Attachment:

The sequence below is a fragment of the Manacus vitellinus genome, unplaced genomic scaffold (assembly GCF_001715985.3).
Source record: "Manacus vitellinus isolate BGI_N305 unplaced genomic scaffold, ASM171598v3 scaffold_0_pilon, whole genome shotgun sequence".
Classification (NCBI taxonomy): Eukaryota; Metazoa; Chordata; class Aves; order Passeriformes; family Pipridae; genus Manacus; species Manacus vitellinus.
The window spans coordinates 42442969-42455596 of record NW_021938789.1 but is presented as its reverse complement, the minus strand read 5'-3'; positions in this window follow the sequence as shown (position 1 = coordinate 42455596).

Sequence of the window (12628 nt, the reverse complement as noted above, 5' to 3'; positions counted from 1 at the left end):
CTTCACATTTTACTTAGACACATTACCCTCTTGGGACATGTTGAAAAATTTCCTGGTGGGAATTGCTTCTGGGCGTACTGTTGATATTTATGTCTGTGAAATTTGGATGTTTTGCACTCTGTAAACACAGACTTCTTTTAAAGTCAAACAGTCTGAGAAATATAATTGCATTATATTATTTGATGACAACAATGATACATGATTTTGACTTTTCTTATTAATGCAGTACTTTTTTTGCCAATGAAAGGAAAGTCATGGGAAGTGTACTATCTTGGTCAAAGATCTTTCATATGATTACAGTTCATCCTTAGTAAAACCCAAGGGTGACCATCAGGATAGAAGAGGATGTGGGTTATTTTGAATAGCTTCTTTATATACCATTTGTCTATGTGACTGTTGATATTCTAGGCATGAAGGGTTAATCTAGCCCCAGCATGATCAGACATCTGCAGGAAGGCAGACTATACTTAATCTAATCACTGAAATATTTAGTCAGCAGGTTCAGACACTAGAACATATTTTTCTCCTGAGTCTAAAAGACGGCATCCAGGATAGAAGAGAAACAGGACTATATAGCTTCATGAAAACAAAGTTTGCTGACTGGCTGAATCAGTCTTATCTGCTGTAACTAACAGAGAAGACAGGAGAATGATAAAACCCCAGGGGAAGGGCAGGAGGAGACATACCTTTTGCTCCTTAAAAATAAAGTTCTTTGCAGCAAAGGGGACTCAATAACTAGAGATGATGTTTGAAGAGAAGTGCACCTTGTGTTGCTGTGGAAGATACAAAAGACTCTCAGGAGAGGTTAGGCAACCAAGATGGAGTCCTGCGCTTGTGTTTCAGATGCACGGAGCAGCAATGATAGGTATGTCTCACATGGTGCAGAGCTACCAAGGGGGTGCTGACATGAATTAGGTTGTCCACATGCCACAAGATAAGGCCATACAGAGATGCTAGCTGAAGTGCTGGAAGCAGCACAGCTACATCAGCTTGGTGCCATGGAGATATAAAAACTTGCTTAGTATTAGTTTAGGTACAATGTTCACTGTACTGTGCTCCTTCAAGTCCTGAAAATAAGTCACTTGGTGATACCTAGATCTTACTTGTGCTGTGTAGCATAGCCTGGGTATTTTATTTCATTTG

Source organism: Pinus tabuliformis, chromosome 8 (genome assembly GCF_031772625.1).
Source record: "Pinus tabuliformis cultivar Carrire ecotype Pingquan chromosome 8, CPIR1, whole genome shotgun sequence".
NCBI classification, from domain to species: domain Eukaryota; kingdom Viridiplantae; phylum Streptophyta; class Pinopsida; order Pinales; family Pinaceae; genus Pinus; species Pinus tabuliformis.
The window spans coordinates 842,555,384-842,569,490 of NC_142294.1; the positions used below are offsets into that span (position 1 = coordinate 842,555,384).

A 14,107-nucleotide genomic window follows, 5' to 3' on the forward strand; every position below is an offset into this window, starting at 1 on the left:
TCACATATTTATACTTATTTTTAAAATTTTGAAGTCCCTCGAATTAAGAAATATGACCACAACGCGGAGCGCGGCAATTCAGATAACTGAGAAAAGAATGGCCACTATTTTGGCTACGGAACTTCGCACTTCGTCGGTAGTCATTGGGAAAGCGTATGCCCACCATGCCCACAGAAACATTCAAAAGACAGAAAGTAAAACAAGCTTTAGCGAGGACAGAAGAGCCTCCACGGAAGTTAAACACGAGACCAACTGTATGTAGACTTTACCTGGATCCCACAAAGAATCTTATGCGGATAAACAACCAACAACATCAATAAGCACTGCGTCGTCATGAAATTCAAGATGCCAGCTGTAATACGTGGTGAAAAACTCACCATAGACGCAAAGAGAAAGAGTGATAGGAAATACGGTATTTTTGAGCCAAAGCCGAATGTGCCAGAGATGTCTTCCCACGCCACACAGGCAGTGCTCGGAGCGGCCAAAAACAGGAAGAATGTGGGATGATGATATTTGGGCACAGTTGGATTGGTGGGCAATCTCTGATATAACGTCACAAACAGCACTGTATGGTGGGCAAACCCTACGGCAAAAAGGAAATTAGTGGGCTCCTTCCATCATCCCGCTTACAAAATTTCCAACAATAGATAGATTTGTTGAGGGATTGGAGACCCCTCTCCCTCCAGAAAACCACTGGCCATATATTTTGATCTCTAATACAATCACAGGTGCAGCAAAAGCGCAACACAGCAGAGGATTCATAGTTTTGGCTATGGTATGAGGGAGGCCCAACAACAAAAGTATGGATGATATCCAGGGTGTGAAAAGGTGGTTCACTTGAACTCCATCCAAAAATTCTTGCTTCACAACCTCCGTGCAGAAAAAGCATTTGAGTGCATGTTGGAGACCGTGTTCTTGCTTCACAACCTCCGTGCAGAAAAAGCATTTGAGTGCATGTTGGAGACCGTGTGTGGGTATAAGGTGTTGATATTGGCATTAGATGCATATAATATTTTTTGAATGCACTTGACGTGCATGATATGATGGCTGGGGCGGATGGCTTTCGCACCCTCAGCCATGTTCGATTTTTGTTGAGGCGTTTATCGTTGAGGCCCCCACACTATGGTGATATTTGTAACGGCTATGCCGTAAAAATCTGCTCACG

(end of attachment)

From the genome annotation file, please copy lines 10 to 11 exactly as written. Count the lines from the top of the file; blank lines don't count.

The window spans coordinates 842,555,384-842,569,490 of NC_142294.1; the positions used below are offsets into that span (position 1 = coordinate 842,555,384).

A 14,107-nucleotide genomic window follows, 5' to 3' on the forward strand; every position below is an offset into this window, starting at 1 on the left: